Prior to Thomas R. Cech’s research, many scientists believed that proteins were the only catalysts in living cells. In 1982, Cech’s research group showed that an RNA molecule from Tetrahymena, a single-celled pond organism, cut and rejoined chemical bonds in the complete absence of proteins. The discovery of self-splicing RNA illustrated the first exception to the long-held belief that proteins always catalyze biological reactions.
Cech found that RNA could fold into complex shapes and catalyze biochemical reactions, a function previously thought to be restricted to protein enzymes. Thus, RNA was sometimes an active participant in the chemistry of life, not just a passive messenger. He termed the RNA enzymes ‘ribozymes,’ which have provided a new tool for gene technology and the potential to provide new therapeutic agents.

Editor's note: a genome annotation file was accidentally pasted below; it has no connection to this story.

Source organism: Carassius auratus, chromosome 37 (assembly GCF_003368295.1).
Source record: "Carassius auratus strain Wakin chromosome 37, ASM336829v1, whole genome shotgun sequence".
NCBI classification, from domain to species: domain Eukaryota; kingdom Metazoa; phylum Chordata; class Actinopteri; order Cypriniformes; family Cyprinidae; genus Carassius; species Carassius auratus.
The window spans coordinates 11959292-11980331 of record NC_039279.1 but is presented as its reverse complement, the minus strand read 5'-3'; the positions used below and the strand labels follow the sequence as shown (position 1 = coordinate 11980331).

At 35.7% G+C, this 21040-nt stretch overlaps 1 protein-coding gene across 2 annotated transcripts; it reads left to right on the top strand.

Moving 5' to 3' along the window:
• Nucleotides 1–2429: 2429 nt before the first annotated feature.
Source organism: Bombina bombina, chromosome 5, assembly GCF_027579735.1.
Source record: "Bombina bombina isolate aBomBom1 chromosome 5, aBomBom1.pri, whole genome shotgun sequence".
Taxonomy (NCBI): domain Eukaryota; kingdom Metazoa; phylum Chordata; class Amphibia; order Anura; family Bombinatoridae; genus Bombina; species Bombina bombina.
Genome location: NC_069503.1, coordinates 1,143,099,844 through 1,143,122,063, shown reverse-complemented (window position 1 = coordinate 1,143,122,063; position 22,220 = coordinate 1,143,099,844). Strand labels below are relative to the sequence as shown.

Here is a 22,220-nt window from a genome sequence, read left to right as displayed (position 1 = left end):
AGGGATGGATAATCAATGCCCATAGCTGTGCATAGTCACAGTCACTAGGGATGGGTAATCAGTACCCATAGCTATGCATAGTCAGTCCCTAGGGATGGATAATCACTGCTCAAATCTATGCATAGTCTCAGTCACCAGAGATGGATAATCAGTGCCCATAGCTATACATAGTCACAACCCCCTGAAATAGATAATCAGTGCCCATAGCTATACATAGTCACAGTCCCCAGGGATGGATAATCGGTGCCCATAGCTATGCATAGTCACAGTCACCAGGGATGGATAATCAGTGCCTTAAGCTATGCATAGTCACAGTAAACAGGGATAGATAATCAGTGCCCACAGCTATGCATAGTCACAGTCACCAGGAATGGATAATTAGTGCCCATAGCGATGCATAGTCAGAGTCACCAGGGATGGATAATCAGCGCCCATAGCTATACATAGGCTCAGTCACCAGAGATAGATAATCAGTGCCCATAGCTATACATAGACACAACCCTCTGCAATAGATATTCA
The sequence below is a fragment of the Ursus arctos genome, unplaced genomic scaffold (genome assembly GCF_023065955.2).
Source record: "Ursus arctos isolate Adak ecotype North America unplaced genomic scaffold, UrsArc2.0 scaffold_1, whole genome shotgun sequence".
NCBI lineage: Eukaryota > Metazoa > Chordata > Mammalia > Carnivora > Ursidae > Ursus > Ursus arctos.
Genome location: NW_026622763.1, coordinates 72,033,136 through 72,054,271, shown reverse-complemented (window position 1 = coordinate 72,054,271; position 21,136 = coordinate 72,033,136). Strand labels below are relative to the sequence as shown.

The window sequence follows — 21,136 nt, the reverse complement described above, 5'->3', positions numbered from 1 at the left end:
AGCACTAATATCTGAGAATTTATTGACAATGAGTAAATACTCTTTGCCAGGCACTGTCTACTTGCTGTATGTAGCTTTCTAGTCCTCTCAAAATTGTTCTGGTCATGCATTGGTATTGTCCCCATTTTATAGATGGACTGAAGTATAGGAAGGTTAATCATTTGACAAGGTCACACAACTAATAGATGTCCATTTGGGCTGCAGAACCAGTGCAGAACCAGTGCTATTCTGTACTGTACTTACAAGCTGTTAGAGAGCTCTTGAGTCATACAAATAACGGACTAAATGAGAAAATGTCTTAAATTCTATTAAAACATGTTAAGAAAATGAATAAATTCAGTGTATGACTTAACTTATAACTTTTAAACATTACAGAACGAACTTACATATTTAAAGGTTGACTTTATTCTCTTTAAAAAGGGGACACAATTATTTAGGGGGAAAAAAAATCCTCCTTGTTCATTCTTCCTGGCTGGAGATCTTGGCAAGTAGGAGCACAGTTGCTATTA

While studying telomeres, the structure that protects the ends of chromosomes, Cech discovered an enzyme, TERT (telomerase reverse transcriptase), which is part of the process of restoring telomeres after they are shortened during cell division. Research continues on telomerase, since it’s activated in 90% of human cancers and a drug that inhibits its ability may be useful in treating cancer.
By Jen Santisi